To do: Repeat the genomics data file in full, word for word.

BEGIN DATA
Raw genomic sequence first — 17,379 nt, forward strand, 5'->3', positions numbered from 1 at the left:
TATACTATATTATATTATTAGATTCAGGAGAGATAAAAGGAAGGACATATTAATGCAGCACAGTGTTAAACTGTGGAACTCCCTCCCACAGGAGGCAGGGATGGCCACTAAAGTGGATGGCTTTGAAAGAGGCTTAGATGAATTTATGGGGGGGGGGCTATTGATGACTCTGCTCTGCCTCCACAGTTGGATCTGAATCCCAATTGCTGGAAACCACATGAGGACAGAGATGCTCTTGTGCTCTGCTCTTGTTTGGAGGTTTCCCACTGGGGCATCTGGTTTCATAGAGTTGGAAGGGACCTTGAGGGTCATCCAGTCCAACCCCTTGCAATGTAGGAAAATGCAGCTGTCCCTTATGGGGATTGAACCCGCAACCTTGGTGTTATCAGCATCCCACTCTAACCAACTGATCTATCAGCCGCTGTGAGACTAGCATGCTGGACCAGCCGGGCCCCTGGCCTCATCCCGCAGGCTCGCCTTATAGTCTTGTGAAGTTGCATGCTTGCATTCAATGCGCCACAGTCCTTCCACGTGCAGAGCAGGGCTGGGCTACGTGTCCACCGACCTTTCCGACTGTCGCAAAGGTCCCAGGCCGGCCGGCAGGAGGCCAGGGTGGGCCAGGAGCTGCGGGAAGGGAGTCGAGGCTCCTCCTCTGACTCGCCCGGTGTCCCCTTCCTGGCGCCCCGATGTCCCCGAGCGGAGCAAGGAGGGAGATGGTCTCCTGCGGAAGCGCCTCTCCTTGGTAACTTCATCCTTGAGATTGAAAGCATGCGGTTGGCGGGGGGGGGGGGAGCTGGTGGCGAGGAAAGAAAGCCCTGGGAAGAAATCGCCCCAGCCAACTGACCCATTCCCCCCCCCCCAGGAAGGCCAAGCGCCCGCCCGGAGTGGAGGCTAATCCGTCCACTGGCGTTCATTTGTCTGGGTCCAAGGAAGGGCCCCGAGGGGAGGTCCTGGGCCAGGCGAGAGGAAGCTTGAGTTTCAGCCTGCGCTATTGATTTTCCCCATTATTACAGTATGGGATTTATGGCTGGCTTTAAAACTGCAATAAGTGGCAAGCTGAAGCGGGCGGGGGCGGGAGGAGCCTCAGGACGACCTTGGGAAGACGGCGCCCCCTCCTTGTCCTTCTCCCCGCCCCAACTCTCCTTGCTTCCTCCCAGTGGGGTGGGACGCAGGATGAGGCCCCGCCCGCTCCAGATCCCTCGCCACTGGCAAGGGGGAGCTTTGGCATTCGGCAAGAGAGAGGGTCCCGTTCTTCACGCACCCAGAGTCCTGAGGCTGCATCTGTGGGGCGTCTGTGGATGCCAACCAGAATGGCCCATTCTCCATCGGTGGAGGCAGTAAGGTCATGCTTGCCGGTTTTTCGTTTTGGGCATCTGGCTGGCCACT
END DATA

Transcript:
Raw genomic sequence first — 17,379 nt, forward strand, 5'->3', positions numbered from 1 at the left:
TATACTATATTATATTATTAGATTCAGGAGAGATAAAAGGAAGGACATATTAATGCAGCACAGTGTTAAACTGTGGAACTCCCTCCCACAGGAGGCAGGGATGGCCACTAAAGTGGATGGCTTTGAAAGAGGCTTAGATGAATTTATGGGGGGGGGGCTATTGATGACTCTGCTCTGCCTCCACAGTTGGATCTGAATCCCAATTGCTGGAAACCACATGAGGACAGAGATGCTCTTGTGCTCTGCTCTTGTTTGGAGGTTTCCCACTGGGGCATCTGGTTTCATAGAGTTGGAAGGGACCTTGAGGGTCATCCAGTCCAACCCCTTGCAATGTAGGAAAATGCAGCTGTCCCTTATGGGGATTGAACCCGCAACCTTGGTGTTATCAGCATCCCACTCTAACCAACTGATCTATCAGCCGCTGTGAGACTAGCATGCTGGACCAGCCGGGCCCCTGGCCTCATCCCGCAGGCTCGCCTTATAGTCTTGTGAAGTTGCATGCTTGCATTCAATGCGCCACAGTCCTTCCACGTGCAGAGCAGGGCTGGGCTACGTGTCCACCGACCTTTCCGACTGTCGCAAAGGTCCCAGGCCGGCCGGCAGGAGGCCAGGGTGGGCCAGGAGCTGCGGGAAGGGAGTCGAGGCTCCTCCTCTGACTCGCCCGGTGTCCCCTTCCTGGCGCCCCGATGTCCCCGAGCGGAGCAAGGAGGGAGATGGTCTCCTGCGGAAGCGCCTCTCCTTGGTAACTTCATCCTTGAGATTGAAAGCATGCGGTTGGCGGGGGGGGGGGGAGCTGGTGGCGAGGAAAGAAAGCCCTGGGAAGAAATCGCCCCAGCCAACTGACCCATTCCCCCCCCCCCAGGAAGGCCAAGCGCCCGCCCGGAGTGGAGGCTAATCCGTCCACTGGCGTTCATTTGTCTGGGTCCAAGGAAGGGCCCCGAGGGGAGGTCCTGGGCCAGGCGAGAGGAAGCTTGAGTTTCAGCCTGCGCTATTGATTTTCCCCATTATTACAGTATGGGATTTATGGCTGGCTTTAAAACTGCAATAAGTGGCAAGCTGAAGCGGGCGGGGGCGGGAGGAGCCTCAGGACGACCTTGGGAAGACGGCGCCCCCTCCTTGTCCTTCTCCCCGCCCCAACTCTCCTTGCTTCCTCCCAGTGGGGTGGGACGCAGGATGAGGCCCCGCCCGCTCCAGATCCCTCGCCACTGGCAAGGGGGAGCTTTGGCATTCGGCAAGAGAGAGGGTCCCGTTCTTCACGCACCCAGAGTCCTGAGGCTGCATCTGTGGGGCGTCTGTGGATGCCAACCAGAATGGCCCATTCTCCATCGGTGGAGGCAGTAAGGTCATGCTTGCCGGTTTTTCGTTTTGGGCATCTGGCTGGCCACT